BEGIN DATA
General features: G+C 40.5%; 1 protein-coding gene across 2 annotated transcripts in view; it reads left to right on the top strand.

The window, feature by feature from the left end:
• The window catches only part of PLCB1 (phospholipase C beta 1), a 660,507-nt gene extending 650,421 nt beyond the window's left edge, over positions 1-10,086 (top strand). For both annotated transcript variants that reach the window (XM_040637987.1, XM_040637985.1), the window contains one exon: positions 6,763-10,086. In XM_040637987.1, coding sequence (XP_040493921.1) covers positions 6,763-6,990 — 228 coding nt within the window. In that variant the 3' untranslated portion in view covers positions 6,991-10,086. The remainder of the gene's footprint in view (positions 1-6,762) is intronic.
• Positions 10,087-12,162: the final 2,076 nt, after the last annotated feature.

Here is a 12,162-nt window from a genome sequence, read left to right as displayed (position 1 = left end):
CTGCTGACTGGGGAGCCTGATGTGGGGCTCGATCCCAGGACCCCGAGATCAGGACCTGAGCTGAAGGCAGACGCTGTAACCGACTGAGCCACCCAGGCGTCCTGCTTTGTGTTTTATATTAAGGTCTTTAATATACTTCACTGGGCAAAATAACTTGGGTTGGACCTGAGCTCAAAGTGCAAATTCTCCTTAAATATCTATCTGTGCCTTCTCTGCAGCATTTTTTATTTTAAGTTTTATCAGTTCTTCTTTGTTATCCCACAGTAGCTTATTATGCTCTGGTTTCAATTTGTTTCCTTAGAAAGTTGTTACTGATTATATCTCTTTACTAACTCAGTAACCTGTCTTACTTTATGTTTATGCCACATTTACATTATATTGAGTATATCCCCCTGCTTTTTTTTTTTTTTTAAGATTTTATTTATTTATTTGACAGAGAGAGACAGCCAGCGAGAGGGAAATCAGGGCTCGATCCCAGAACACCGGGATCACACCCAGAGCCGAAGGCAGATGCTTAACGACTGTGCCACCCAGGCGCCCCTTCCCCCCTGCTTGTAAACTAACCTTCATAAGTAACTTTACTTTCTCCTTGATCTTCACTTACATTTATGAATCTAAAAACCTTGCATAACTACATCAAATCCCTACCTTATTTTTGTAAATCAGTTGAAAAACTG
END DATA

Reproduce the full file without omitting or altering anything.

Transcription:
General features: G+C 40.5%; 1 protein-coding gene across 2 annotated transcripts in view; it reads left to right on the top strand.

The window, feature by feature from the left end:
• The window catches only part of PLCB1 (phospholipase C beta 1), a 660,507-nt gene extending 650,421 nt beyond the window's left edge, over positions 1-10,086 (top strand). For both annotated transcript variants that reach the window (XM_040637987.1, XM_040637985.1), the window contains one exon: positions 6,763-10,086. In XM_040637987.1, coding sequence (XP_040493921.1) covers positions 6,763-6,990 — 228 coding nt within the window. In that variant the 3' untranslated portion in view covers positions 6,991-10,086. The remainder of the gene's footprint in view (positions 1-6,762) is intronic.
• Positions 10,087-12,162: the final 2,076 nt, after the last annotated feature.

Here is a 12,162-nt window from a genome sequence, read left to right as displayed (position 1 = left end):
CTGCTGACTGGGGAGCCTGATGTGGGGCTCGATCCCAGGACCCCGAGATCAGGACCTGAGCTGAAGGCAGACGCTGTAACCGACTGAGCCACCCAGGCGTCCTGCTTTGTGTTTTATATTAAGGTCTTTAATATACTTCACTGGGCAAAATAACTTGGGTTGGACCTGAGCTCAAAGTGCAAATTCTCCTTAAATATCTATCTGTGCCTTCTCTGCAGCATTTTTTATTTTAAGTTTTATCAGTTCTTCTTTGTTATCCCACAGTAGCTTATTATGCTCTGGTTTCAATTTGTTTCCTTAGAAAGTTGTTACTGATTATATCTCTTTACTAACTCAGTAACCTGTCTTACTTTATGTTTATGCCACATTTACATTATATTGAGTATATCCCCCTGCTTTTTTTTTTTTTTTAAGATTTTATTTATTTATTTGACAGAGAGAGACAGCCAGCGAGAGGGAAATCAGGGCTCGATCCCAGAACACCGGGATCACACCCAGAGCCGAAGGCAGATGCTTAACGACTGTGCCACCCAGGCGCCCCTTCCCCCCTGCTTGTAAACTAACCTTCATAAGTAACTTTACTTTCTCCTTGATCTTCACTTACATTTATGAATCTAAAAACCTTGCATAACTACATCAAATCCCTACCTTATTTTTGTAAATCAGTTGAAAAACTG